Category Archives: Year Round

Sesame Seed Cookies

Makes 36 cookies
Shopping List

1 3/4 cups sesame seeds

1 cup butter, softened (2 sticks)

1 scant cup granulated sugar

1/3 cup plus 2 Tbl milk, divided

1 tsp vanilla extract

1 Tbl baking powder

4 cups all-purpose flour

In a large skillet over medium-high heat, lightly toast

  • 1 3/4 cups sesame seeds

This will probably be easier to do in two batches. Set aside in a pie plate or similar.

In a stand mixer, beat

  • 1 cup butter, softened (2 sticks)
  • 1 scant cup granulated sugar

until smooth and pale, about one minute. With the mixer on low, one at a time add

  • 2 eggs

Add

  • 1 tsp vanilla extract
  • 2 Tbl milk

and mix a few seconds to incorporate. Add

  • 1 Tbl baking powder

and mix. With the mixer running, gradually add

  • 3 1/2 cups all-purpose flour

The dough should be soft and pliable but not sticky. Use a little more flour as needed.

Dust a board or your counter with

  • 1/2 cup all-purpose flour

Scrape the dough onto the floured board, knead it a couple of minutes, cover and let rest 15 minutes.

While the dough is resting, preheat the oven to 375ºF and place a rack near the top. Line two cookies sheets with parchment paper.

Divide the dough into 36 even pieces. You can use a one-ounce scoop if you wish — I cut it into quarters, then each quarter into thirds, then pinch off thirds from each third. Whatever works for you. Roll each piece between your palms to form 36 balls. Pinch off bits from the big ones and add them to the small ones and re-roll if you want to to get them about equal in size.

Pour

  • 1/3 cup milk

into a small bowl. Take one dough ball at a time, coat it with milk then roll it in the sesame seeds. Pick up the coated ball and form it into a rectangle with your hands (try shaping it between your thumb and forefinger), getting the height between 1/2 and 3/4 inch. Place it on the parchment paper-lined cookie sheet.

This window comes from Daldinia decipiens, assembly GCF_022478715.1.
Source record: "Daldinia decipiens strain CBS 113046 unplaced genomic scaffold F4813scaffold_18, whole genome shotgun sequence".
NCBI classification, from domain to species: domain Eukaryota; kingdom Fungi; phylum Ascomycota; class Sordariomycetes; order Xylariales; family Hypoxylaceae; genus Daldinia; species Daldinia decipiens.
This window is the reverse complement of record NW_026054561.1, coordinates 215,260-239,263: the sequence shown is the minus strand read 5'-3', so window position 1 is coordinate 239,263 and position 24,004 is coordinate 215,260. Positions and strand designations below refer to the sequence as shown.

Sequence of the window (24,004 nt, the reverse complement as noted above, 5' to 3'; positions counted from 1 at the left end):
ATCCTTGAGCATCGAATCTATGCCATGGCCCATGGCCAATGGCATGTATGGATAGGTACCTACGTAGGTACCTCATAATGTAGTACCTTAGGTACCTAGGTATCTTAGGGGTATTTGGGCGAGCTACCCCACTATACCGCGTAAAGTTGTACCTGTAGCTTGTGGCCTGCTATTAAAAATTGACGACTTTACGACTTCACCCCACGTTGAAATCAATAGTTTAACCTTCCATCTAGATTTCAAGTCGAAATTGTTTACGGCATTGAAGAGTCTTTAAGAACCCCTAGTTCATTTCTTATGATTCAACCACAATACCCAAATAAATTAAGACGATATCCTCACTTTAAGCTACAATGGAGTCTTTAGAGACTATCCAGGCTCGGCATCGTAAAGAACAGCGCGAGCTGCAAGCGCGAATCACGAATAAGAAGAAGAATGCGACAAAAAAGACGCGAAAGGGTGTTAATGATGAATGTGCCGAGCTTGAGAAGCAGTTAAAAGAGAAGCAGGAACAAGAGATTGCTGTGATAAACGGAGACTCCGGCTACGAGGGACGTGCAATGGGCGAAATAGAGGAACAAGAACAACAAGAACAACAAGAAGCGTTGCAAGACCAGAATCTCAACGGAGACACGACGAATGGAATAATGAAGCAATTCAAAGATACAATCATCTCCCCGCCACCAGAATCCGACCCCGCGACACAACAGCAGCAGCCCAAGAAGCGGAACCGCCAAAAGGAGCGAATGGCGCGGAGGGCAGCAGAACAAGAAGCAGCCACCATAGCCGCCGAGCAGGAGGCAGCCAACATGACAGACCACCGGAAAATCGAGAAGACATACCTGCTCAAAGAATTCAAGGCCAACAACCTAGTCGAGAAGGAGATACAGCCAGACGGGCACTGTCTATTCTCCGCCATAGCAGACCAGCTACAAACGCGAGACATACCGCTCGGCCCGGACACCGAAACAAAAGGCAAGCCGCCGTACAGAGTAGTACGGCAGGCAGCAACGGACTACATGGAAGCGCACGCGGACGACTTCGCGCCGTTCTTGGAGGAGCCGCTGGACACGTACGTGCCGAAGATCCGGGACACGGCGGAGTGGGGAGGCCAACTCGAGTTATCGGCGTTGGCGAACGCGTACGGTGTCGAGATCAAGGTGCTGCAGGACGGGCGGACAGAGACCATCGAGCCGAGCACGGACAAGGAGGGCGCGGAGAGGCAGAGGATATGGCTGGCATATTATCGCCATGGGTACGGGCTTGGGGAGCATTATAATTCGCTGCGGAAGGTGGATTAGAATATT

Repeat for all 36 balls, 18 per cookie sheet, trying to keep the height about the same throughout. They don’t spread much, but do leave a bit of space between the cookies. After the first tray of rectangles is shaped, bake on a high oven rack for 14-15 minutes, turning once halfway through. Meanwhile shape the next 18 balls into rectangles.

With a spatula, slide the baked cookies onto a cooling rack.

Adapted from afamilyfeast.com

Pumpkin Seed Hummus

Makes about 2 cups

Shopping List

2 cups pumpkin seeds, toasted

2 large garlic cloves

2 cloves garlic

2 Tbl Dijon mustard

1/2 cup rice vinegar

3/4 cup flavorless vegetable oil

Place in a food processor or a blender

  • 2 cups toasted pumpkin seeds
  • 2 large garlic cloves

Pulse until uniformly ground, scraping down the sides as needed. The mixture will be rough and sandy looking.

Add

  • 2 Tbl Dijon mustard
  • 1/2 cup rice vinegar

and pulse to combine. With the motor running, slowly drizzle in

  • 3/4 cup flavorless vegetable oil

Drizzle in

  • 1/4 cup hot water, or more if needed

processing until it is the consistency of thick hummus. Season to taste with

  • salt and pepper

Transfer to a serving bowl. Cover and refrigerate until ready to serve.

Colonial Poppy Seed Cake

A moist poppy seed cake with a strong taste of poppy seeds.

Shopping List
1/2 cup poppy seeds (2-ounce jar)
3/4 cup milk
3 eggs
3/4 cup unsalted butter
11/4 cups sugar
1 teaspoon vanilla
2 teaspoons baking power
2 cups flour

Combine

  • 1/2 cup poppy seeds (2-ounce jar)
  • 3/4 cup milk

Let stand at room temperature three or four hours or overnight in the refrigerator. Let remaining ingredients warm to room temperature.

Place all ingredients in bowl of electric mixer, including poppy seed-milk mixture

  • 3 eggs
  • 3/4 cup softened unsalted butter (should be very soft)
  • 11/4 cups sugar
  • 1 teaspoon vanilla
  • 2 teaspoons baking power
  • 2 cups flour

Beat at medium speed with electric mixer for one minute, scraping side of bowl with spatula. Pour into greased and floured loaf pan (81/4-by 41/2-inch or 9- by 5-inch).